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Kristy Burrus


A year ago Aug. 25, my daughter Krissia Ansara Henderson Burrus was tragically shot and fatally wounded by a bullet intended for her passenger.

She was traveling on Hull Street headed toward Midlothian and was at the intersection of Hull and Belt. At that time the vehicle to the side of her identified the passenger she was with, one that she knew for 11 days, and opened fire. Twenty-six shots total were fired, my daughter was struck twice. Her passenger was shot five times but survived. She lost control of her vehicle and came up on the curb and hit the opposite side of this tree.

She lost her life to a gang-related affiliation. Those are the facts.

The four people who were shooting at my child, the day they saw on the news they killed somebody their life changed. They now have direct involvement. ... Now they are forced to look over their shoulder. 

I worked with Mayor Stoney and he granted me temporary placement of this memorial stone. My daughter was cremated, so she does not rest anywhere. She is with me and forever will be, on the mantel of my home. I felt it fitting to create something with a city view that memorializes her life.

I'm prayerful the Virginia Union University where she was studying criminal justice will find a permanent home for this stone on their property. We have to do something as a nation, we have to be more public how we memorialize the ones that have lost their lives.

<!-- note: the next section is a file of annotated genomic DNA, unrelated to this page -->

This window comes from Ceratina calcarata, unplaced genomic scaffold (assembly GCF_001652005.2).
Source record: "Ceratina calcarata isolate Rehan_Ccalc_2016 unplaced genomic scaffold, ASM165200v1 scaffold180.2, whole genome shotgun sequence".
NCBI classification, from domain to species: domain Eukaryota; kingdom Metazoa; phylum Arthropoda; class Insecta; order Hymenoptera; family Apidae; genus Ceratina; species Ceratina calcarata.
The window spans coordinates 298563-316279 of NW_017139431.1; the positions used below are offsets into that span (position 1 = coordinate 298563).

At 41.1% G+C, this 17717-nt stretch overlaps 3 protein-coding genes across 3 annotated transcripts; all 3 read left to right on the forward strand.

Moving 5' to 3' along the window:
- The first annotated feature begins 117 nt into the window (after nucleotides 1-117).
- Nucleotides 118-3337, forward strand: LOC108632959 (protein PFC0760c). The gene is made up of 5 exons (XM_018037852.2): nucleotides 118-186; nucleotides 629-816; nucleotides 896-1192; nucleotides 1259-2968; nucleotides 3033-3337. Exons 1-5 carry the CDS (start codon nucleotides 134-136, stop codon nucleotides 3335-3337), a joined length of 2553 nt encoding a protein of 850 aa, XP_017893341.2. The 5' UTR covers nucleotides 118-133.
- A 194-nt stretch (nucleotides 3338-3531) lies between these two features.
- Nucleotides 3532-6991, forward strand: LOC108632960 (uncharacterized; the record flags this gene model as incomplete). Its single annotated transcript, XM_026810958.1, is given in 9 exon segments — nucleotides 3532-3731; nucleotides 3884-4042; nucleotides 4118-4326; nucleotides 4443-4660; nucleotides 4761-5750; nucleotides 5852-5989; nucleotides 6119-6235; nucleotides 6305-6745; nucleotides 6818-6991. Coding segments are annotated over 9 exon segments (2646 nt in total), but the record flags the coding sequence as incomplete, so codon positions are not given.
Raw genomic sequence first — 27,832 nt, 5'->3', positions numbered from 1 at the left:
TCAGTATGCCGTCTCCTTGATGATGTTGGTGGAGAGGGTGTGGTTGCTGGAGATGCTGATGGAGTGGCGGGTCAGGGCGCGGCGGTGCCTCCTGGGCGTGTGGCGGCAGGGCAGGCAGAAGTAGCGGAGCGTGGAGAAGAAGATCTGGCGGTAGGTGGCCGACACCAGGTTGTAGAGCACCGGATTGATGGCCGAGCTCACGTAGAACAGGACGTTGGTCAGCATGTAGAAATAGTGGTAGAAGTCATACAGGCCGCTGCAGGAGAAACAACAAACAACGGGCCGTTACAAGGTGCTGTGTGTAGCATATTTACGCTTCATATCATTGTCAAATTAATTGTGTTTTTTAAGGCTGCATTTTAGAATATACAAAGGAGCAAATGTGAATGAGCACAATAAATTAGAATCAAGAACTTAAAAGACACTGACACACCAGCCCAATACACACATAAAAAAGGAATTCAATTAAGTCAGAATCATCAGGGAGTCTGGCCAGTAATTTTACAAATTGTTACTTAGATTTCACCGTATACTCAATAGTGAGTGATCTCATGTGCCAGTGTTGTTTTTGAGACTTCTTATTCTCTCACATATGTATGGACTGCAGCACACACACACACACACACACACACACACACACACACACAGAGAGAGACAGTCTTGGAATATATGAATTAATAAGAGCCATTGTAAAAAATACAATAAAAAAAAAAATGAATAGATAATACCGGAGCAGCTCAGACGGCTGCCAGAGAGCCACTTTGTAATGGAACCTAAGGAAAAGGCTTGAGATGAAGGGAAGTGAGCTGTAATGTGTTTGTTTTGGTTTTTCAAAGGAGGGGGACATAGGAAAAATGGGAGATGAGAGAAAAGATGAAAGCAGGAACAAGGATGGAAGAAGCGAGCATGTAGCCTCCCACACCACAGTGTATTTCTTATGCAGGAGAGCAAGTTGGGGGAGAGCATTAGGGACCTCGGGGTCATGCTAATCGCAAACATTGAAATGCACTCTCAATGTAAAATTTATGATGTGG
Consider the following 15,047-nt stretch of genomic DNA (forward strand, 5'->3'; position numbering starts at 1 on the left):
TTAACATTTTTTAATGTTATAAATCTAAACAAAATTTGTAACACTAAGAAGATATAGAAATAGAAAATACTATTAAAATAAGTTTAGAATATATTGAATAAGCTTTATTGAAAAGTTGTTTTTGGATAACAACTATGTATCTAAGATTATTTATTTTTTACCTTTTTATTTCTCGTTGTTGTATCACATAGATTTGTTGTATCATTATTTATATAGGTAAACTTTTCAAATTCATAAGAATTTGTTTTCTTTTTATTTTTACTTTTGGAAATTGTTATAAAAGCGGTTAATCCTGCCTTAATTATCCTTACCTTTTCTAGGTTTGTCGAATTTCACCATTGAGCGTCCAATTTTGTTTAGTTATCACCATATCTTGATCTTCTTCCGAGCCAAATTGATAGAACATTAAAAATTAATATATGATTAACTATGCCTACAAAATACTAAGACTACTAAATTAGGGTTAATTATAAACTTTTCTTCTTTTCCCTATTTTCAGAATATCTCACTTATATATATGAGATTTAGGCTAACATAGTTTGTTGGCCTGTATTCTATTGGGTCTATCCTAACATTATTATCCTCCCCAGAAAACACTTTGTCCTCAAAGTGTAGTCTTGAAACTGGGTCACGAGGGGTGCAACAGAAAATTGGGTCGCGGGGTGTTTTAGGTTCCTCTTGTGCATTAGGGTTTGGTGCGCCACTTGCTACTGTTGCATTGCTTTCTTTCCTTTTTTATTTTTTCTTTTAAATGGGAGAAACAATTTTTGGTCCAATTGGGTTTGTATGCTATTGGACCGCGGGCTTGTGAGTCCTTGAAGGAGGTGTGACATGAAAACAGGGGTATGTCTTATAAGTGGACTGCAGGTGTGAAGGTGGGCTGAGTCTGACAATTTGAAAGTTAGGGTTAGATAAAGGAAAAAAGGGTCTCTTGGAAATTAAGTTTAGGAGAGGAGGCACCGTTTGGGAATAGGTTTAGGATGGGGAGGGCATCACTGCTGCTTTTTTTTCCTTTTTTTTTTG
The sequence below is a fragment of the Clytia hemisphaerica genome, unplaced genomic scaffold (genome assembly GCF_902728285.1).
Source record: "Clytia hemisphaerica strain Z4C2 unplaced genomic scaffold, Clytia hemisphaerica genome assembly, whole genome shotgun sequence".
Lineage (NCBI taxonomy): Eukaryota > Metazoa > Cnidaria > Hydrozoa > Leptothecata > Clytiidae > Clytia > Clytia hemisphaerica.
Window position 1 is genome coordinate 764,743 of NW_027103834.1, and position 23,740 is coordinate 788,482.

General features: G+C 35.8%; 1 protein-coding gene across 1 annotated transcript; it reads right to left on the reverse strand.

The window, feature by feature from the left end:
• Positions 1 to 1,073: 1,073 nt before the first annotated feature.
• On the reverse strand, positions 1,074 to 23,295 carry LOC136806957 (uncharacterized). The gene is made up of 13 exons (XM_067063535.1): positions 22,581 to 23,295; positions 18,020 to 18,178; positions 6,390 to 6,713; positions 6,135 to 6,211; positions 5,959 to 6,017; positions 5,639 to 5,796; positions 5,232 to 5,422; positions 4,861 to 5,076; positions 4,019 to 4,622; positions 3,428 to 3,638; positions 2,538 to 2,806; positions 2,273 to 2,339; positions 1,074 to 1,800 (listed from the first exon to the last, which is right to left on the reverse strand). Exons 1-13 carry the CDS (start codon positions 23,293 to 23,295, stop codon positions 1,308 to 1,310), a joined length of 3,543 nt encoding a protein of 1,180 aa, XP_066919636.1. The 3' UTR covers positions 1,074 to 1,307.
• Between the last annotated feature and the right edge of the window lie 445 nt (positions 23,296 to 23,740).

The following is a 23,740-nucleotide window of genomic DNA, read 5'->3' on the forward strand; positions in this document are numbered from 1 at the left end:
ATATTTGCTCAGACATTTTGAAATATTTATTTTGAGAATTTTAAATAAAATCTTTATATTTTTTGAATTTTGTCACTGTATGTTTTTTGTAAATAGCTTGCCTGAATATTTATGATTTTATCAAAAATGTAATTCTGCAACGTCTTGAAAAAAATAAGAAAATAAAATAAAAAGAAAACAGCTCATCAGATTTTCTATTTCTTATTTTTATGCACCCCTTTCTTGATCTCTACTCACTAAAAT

The shirt that I have on is the vehicle she was in. I purchased this vehicle for her on Aug. 13, so this is the last photo I have taken of my daughter. She was shot Aug. 25, so that is 11 days after she owned this vehicle. When she struck this tree, it totaled the vehicle because of the impact. All I want to know is did my child suffer? I still don't have the answer, but I suffer.

I shouldn't have to, my daughter didn't have affiliation with the purpose of the shooting. She was driving her vehicle to the movies. She was one week shy of checking into the dorm at Virginia Union to continue her studies in criminal justice.

So I have a foundation that gives scholarships twice a year to Virginia Union students. I will be giving one out next month to a cheerleader and [in November] to a criminal justice discipline student. Both of those are selected by the dean of the criminal justice studies or the coach of the cheerleading team and given out to honor my daughter through her foundation by me. 

We need gun reform but we also need behavioral changes so that we begin to understand it's OK to be different, we begin to value disagreements. We may disagree and we may not all like each other and that's OK.

We own the right to be safe in our homes, we own the right to go to the movies, a desire to go to work, right to go to church when we must just for our spiritual development. What is hindering us from that freedom is the crime that is plaguing our nation and we've got to do something to stop it.

If my daughter's heartbeat has to stop, I have to accept that because I cannot change what has happened to her, I cannot bring her back. But through my fight for each and every one of you I can make her live. Let her story be one that is filled with education and awareness. 

My suffering will not be in vain. I will not be quiet. I will not be silenced. — as told to Scott Elmquist